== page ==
Dismiss Notice
Join Physics Forums Today!
The friendliest, high quality science and math community on the planet! Everyone who loves science is here!

What is mass

  1. Jun 21, 2011 #1
    e=mc2
    mass is same as energy along with a multiplier c2
    when fusion takes place photon is lost n mass is decreased
    can we then say mass is made of light,or mass is light conglomerated or saturated.
     
  2. jcsd
  3. Jun 21, 2011 #2
    Mass is equivalent to a certain amount of Energy according to E=mc², and can can be transformed into other forms of energy through processes like fusion. To say that mass is made of light is not quite correct.
     
  4. Jun 21, 2011 #3

    bcrowell

    User Avatar
    Staff Emeritus
    Science Advisor
    Gold Member

    Please use standard punctuation and grammar when you post on PF, not text-speak.

    Photons are typically emitted in nuclear fusion, but other things are emitted as well, typically neutrons.

    It's true that a collection of photons has a nonzero rest mass. (Rest mass is not additive.) However, there is no way, for example, that you can model a proton or an electron as a collection of photons, since photons don't have charge.

    Light does not play any fundamental role in relativity or in physics in general. Einstein's 1905 axiomatization of SR gives a fundamental role to light, but with 106 years worth of hindsight, that was a mistake. Light simply happened to be the only known fundamental field in 1905.

    -Ben
     
  5. Jun 21, 2011 #4
    Could you please elaborate? The speed of light is an upper bound on the spectrum of velocities we can access, how is this not fundamental? The speed of light is still a constant, even a century after its theoretical introduction.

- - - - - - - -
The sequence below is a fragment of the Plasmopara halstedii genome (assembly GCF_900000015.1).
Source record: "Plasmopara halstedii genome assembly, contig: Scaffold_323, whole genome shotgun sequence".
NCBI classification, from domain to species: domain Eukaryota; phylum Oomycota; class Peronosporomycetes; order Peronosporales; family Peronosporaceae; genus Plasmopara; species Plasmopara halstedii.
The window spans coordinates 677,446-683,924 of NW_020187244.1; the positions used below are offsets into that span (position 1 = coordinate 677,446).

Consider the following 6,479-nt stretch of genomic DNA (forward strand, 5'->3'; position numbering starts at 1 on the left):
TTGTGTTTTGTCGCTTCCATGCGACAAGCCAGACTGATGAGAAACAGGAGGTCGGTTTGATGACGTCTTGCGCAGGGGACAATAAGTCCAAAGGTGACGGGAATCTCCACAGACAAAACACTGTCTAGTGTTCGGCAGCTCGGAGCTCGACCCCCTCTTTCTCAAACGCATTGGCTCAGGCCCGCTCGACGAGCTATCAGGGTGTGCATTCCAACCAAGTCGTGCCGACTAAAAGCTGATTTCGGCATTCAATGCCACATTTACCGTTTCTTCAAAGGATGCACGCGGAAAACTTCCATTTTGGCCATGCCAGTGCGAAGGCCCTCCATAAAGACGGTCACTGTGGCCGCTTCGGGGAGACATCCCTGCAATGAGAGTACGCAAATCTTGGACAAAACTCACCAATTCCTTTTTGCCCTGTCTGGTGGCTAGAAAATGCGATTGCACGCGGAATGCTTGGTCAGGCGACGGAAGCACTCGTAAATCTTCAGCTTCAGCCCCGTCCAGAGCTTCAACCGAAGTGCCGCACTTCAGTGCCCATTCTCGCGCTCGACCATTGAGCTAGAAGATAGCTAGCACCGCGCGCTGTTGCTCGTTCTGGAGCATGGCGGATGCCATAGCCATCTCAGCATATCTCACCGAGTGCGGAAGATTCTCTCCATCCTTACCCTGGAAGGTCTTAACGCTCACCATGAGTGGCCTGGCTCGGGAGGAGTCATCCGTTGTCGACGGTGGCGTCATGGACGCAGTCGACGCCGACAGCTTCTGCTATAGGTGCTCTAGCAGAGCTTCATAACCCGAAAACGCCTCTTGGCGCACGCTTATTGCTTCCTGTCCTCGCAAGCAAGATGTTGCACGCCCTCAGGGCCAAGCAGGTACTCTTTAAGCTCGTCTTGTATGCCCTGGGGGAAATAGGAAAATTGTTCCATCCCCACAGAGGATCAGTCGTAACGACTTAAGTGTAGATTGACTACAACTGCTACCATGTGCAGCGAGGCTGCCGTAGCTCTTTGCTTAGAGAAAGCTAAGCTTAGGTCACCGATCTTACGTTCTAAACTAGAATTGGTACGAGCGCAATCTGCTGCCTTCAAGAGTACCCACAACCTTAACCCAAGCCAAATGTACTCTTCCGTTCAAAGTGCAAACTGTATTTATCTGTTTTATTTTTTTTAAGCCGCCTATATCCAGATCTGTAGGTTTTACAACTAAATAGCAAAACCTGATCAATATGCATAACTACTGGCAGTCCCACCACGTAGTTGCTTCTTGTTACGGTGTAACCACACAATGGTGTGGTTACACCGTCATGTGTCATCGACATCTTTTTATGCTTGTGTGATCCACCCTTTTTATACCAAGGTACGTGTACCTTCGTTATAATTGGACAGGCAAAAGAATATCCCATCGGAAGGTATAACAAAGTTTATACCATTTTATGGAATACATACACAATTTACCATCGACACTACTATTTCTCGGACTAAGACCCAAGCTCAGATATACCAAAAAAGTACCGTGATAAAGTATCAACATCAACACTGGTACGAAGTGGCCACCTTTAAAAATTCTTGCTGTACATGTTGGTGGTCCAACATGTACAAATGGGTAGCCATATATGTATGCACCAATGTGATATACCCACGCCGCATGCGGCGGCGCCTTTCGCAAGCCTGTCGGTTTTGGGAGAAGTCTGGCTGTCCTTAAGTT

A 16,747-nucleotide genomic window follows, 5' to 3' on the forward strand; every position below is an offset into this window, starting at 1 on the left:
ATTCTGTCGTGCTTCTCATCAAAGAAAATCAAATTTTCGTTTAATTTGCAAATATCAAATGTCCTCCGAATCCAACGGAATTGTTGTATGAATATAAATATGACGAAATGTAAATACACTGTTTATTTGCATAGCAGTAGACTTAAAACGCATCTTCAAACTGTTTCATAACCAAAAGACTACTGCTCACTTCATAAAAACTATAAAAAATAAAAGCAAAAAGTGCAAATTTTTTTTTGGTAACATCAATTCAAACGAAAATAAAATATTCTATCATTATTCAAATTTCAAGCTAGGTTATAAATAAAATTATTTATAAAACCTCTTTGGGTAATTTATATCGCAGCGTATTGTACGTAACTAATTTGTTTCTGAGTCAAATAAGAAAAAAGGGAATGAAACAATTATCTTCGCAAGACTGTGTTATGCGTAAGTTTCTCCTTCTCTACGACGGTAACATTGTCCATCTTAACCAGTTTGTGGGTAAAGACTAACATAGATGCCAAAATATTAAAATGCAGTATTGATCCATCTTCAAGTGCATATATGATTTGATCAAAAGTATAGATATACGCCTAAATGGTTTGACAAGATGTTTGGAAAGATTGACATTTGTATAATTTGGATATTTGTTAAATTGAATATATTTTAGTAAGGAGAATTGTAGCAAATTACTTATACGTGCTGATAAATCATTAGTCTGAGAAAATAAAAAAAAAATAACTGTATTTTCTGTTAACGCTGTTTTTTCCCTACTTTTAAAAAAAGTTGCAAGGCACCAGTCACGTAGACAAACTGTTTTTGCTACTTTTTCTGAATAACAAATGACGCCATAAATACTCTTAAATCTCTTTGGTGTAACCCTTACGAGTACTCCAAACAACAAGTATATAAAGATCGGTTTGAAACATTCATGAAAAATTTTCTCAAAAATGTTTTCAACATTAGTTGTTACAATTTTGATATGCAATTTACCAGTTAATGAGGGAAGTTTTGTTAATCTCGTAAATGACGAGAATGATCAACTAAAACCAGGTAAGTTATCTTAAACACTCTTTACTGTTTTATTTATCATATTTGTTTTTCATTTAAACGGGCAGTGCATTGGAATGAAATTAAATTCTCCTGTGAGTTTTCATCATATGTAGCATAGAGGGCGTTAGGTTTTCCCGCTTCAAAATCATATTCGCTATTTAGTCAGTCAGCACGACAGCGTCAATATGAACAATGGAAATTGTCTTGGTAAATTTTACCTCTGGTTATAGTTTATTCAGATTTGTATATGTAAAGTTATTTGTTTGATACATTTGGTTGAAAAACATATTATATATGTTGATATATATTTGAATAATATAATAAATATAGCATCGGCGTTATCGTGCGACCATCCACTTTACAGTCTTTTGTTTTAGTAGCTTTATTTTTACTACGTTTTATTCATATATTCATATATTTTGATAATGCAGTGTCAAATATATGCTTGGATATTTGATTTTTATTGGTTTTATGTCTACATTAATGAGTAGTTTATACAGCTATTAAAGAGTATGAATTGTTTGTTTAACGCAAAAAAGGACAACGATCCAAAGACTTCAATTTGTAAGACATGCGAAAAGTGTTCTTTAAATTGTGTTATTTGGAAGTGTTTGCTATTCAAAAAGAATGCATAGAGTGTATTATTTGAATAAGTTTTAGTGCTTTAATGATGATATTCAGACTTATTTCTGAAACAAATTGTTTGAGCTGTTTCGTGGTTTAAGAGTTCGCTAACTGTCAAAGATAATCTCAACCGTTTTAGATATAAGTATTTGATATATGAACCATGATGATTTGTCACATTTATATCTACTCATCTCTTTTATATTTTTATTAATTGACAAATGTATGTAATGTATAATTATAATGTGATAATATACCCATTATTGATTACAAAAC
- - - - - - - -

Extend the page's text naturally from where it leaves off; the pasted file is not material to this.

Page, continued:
6. Jun 21, 2011 #5

    jtbell

    User Avatar

    Staff: Mentor

    The speed c is fundamental, but not because it is the speed of light. Light happens to travel at that speed because photons have zero invariant mass. Other particles with zero invariant mass would also travel at speed c. If photons had nonzero invariant mass, they would not travel at speed c, but c would still be a fundamental speed in relativity.
     
  7. Jun 21, 2011 #6

    WannabeNewton

    User Avatar
    Science Advisor

    When Einstein was around, the only other field known was EM so it was postulated that nothing could travel faster than light or a photon. Now we know that this is not unique to EM or to a photon because all massless particles travel at that speed. So while the value itself is equal to that of the speed of light, it is not unique to light and in that sense the speed of light is not fundamental. I don't know if that is the subtlety you were after.
     
  8. Jun 21, 2011 #7
    What other massless particles are you referring to?
     
  9. Jun 21, 2011 #8

    WannabeNewton

    User Avatar
    Science Advisor

    Even if they aren't all observed as free particles, all gauge bosons have no rest frame so them.
     
  10. Jun 21, 2011 #9

    jtbell

    User Avatar

    Staff: Mentor

    Among the gauge bosons, the W and Z have mass.
     
  11. Jun 21, 2011 #10

    WannabeNewton

    User Avatar
    Science Advisor

    Sorry I meant to say of the gauge bosons, so just the gluon and the photon.
     
  12. Jun 21, 2011 #11

    bcrowell

    User Avatar
    Staff Emeritus
    Science Advisor
    Gold Member

    I suppose the graviton could be included as well, although it can't be directly detected by any foreseeable technology.

    -Ben
     
  13. Jun 21, 2011 #12
    That is true, but when we talk about the speed of light, we mean c.
     
  14. Jun 21, 2011 #13
    I know what you mean, but it's still correct to refer to that fundamental quantity as the speed of light.
     
  15. Jun 21, 2011 #14
    If you're referring to the graviton as a quantized gravitational wave, this might be correct. Gravity hasn't successfully been quantized so far though.
     
Know someone interested in this topic? Share this thread via Reddit, Google+, Twitter, or Facebook




Similar Discussions: What is mass
  1. What is 'mass'? (Replies: 4)

Loading...